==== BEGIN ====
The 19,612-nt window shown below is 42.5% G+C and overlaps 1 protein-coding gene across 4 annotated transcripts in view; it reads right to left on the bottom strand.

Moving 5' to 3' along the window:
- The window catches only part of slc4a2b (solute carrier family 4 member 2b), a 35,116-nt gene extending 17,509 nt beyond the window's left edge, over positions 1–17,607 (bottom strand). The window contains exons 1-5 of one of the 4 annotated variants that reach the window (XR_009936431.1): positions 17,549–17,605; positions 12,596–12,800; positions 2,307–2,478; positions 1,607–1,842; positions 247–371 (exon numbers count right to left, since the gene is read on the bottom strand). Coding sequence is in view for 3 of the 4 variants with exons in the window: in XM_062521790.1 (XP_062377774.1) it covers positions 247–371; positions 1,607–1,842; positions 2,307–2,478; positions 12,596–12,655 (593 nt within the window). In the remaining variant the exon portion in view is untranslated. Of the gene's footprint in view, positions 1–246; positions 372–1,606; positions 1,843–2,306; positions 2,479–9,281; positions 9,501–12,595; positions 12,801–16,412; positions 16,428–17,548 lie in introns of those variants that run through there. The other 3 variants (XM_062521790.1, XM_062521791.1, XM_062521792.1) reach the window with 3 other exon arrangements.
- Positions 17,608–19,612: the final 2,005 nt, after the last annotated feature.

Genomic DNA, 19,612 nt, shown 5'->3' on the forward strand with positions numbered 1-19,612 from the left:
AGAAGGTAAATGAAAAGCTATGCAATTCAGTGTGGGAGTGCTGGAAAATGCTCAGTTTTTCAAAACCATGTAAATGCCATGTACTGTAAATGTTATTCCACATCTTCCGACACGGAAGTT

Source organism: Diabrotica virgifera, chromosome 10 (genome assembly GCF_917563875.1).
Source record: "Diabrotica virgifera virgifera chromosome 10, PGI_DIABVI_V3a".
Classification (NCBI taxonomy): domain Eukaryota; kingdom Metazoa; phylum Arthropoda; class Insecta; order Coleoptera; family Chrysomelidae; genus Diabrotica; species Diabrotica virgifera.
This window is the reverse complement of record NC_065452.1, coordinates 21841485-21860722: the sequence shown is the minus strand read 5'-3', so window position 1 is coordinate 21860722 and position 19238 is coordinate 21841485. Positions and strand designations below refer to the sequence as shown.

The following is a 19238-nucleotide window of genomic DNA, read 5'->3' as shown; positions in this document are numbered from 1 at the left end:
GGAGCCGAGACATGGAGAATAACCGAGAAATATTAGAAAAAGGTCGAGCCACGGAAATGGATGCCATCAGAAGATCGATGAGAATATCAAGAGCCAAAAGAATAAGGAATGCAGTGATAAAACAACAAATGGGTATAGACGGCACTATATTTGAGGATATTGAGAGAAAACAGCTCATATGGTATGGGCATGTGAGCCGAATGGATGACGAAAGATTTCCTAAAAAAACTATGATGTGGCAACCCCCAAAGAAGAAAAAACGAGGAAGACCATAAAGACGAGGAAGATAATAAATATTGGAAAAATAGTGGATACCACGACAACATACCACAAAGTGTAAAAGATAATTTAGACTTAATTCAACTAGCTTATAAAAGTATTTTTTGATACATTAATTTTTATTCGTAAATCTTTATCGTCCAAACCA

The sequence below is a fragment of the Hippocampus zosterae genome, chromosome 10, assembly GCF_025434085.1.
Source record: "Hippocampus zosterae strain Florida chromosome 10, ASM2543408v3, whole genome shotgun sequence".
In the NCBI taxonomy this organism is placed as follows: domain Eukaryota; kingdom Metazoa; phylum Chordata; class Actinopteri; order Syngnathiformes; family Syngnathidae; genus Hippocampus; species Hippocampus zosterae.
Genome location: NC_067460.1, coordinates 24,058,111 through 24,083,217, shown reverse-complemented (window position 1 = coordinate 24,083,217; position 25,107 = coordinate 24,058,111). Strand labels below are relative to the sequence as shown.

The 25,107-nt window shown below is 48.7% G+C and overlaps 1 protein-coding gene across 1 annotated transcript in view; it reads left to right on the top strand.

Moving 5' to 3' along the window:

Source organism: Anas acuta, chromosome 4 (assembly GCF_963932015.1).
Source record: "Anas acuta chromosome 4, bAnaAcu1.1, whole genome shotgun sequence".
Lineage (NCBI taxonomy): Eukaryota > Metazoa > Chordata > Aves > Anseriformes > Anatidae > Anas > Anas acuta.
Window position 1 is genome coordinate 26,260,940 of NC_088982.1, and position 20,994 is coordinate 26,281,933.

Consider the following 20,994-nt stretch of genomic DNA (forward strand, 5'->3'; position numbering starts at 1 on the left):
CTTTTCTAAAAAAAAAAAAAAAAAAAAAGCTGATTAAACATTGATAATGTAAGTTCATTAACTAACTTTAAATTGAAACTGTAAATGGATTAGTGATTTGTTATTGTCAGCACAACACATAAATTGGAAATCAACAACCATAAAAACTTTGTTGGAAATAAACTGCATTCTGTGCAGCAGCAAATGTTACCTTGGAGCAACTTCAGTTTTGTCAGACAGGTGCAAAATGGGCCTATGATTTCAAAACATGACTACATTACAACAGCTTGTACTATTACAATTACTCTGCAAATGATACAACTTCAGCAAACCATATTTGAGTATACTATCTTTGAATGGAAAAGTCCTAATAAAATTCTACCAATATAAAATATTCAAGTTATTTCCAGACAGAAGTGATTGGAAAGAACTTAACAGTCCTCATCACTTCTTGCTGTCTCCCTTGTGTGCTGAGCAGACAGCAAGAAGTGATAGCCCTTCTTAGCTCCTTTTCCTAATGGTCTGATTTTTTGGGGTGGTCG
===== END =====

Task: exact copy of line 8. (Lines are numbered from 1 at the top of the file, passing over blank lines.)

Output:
Source record: "Diabrotica virgifera virgifera chromosome 10, PGI_DIABVI_V3a".